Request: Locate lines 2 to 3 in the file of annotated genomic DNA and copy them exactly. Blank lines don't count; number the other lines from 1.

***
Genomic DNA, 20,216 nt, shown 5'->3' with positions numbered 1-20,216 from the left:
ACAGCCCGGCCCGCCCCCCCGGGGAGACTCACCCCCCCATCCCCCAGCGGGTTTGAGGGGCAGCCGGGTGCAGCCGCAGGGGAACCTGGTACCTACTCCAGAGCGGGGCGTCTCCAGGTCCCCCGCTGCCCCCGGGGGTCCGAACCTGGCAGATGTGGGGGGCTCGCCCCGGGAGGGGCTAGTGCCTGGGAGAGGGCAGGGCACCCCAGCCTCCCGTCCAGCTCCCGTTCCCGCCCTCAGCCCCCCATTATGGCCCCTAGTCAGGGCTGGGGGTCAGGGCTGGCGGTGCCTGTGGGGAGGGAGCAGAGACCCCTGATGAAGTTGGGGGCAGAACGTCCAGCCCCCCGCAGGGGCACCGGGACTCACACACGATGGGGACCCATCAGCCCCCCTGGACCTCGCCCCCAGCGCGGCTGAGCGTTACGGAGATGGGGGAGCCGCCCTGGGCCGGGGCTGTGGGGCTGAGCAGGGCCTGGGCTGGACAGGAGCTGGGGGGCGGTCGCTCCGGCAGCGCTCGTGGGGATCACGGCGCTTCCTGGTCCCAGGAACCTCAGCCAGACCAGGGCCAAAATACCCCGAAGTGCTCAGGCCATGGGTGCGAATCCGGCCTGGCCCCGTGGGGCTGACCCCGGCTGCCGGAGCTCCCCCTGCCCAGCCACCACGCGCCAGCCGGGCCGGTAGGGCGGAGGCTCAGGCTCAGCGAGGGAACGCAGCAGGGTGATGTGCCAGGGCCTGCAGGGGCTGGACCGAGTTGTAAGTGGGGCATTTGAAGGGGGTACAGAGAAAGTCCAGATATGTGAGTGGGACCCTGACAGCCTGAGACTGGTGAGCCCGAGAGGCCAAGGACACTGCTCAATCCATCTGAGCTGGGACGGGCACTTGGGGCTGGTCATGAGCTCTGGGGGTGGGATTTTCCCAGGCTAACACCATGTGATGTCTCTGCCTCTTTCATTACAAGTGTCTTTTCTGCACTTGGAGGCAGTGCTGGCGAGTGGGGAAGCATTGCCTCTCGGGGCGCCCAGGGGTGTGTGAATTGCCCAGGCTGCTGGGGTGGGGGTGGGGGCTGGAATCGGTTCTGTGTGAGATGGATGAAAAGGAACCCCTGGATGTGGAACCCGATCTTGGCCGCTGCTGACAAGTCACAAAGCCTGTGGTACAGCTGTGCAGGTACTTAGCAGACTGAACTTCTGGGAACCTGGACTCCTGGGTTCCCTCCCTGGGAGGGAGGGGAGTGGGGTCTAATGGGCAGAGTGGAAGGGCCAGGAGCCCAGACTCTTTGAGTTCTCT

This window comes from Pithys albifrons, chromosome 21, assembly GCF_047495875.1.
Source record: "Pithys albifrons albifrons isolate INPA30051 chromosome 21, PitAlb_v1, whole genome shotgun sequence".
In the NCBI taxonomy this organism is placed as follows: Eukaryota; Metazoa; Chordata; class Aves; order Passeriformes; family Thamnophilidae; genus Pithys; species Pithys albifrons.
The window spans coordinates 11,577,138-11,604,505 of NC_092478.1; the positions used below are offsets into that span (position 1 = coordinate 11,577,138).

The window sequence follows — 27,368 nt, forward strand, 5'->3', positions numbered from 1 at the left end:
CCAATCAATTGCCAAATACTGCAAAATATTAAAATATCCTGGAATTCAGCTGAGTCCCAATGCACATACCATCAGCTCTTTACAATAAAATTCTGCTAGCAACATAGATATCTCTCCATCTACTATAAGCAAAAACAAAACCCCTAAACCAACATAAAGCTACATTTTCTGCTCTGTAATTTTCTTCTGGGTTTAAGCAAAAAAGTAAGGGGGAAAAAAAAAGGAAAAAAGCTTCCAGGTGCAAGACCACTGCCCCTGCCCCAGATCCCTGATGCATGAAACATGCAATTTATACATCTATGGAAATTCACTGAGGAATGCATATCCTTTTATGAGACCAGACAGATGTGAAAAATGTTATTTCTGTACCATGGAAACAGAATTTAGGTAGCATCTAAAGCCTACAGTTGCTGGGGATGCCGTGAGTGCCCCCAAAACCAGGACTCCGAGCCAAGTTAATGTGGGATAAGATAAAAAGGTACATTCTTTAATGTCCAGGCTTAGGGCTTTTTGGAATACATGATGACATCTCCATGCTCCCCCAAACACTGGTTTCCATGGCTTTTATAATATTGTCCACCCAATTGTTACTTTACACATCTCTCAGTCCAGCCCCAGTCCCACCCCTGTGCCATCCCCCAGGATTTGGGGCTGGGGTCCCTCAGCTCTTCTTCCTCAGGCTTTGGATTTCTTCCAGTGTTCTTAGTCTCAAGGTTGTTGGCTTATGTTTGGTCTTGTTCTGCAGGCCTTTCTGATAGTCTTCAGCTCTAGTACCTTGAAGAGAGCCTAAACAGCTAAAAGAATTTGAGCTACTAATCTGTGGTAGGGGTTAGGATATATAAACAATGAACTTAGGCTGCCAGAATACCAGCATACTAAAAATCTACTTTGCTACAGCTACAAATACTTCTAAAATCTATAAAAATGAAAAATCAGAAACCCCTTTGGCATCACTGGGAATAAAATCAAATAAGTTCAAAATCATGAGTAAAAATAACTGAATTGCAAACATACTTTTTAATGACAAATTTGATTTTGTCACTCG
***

ACAGCCCGGCCCGCCCCCCCGGGGAGACTCACCCCCCCATCCCCCAGCGGGTTTGAGGGGCAGCCGGGTGCAGCCGCAGGGGAACCTGGTACCTACTCCAGAGCGGGGCGTCTCCAGGTCCCCCGCTGCCCCCGGGGGTCCGAACCTGGCAGATGTGGGGGGCTCGCCCCGGGAGGGGCTAGTGCCTGGGAGAGGGCAGGGCACCCCAGCCTCCCGTCCAGCTCCCGTTCCCGCCCTCAGCCCCCCATTATGGCCCCTAGTCAGGGCTGGGGGTCAGGGCTGGCGGTGCCTGTGGGGAGGGAGCAGAGACCCCTGATGAAGTTGGGGGCAGAACGTCCAGCCCCCCGCAGGGGCACCGGGACTCACACACGATGGGGACCCATCAGCCCCCCTGGACCTCGCCCCCAGCGCGGCTGAGCGTTACGGAGATGGGGGAGCCGCCCTGGGCCGGGGCTGTGGGGCTGAGCAGGGCCTGGGCTGGACAGGAGCTGGGGGGCGGTCGCTCCGGCAGCGCTCGTGGGGATCACGGCGCTTCCTGGTCCCAGGAACCTCAGCCAGACCAGGGCCAAAATACCCCGAAGTGCTCAGGCCATGGGTGCGAATCCGGCCTGGCCCCGTGGGGCTGACCCCGGCTGCCGGAGCTCCCCCTGCCCAGCCACCACGCGCCAGCCGGGCCGGTAGGGCGGAGGCTCAGGCTCAGCGAGGGAACGCAGCAGGGTGATGTGCCAGGGCCTGCAGGGGCTGGACCGAGTTGTAAGTGGGGCATTTGAAGGGGGTACAGAGAAAGTCCAGATATGTGAGTGGGACCCTGACAGCCTGAGACTGGTGAGCCCGAGAGGCCAAGGACACTGCTCAATCCATCTGAGCTGGGACGGGCACTTGGGGCTGGTCATGAGCTCTGGGGGTGGGATTTTCCCAGGCTAACACCATGTGATGTCTCTGCCTCTTTCATTACAAGTGTCTTTTCTGCACTTGGAGGCAGTGCTGGCGAGTGGGGAAGCATTGCCTCTCGGGGCGCCCAGGGGTGTGTGAATTGCCCAGGCTGCTGGGGTGGGGGTGGGGGCTGGAATCGGTTCTGTGTGAGATGGATGAAAAGGAACCCCTGGATGTGGAACCCGATCTTGGCCGCTGCTGACAAGTCACAAAGCCTGTGGTACAGCTGTGCAGGTACTTAGCAGACTGAACTTCTGGGAACCTGGACTCCTGGGTTCCCTCCCTGGGAGGGAGGGGAGTGGGGTCTAATGGGCAGAGTGGAAGGGCCAGGAGCCCAGACTCTTTGAGTTCTCT

This window comes from Pithys albifrons, chromosome 21, assembly GCF_047495875.1.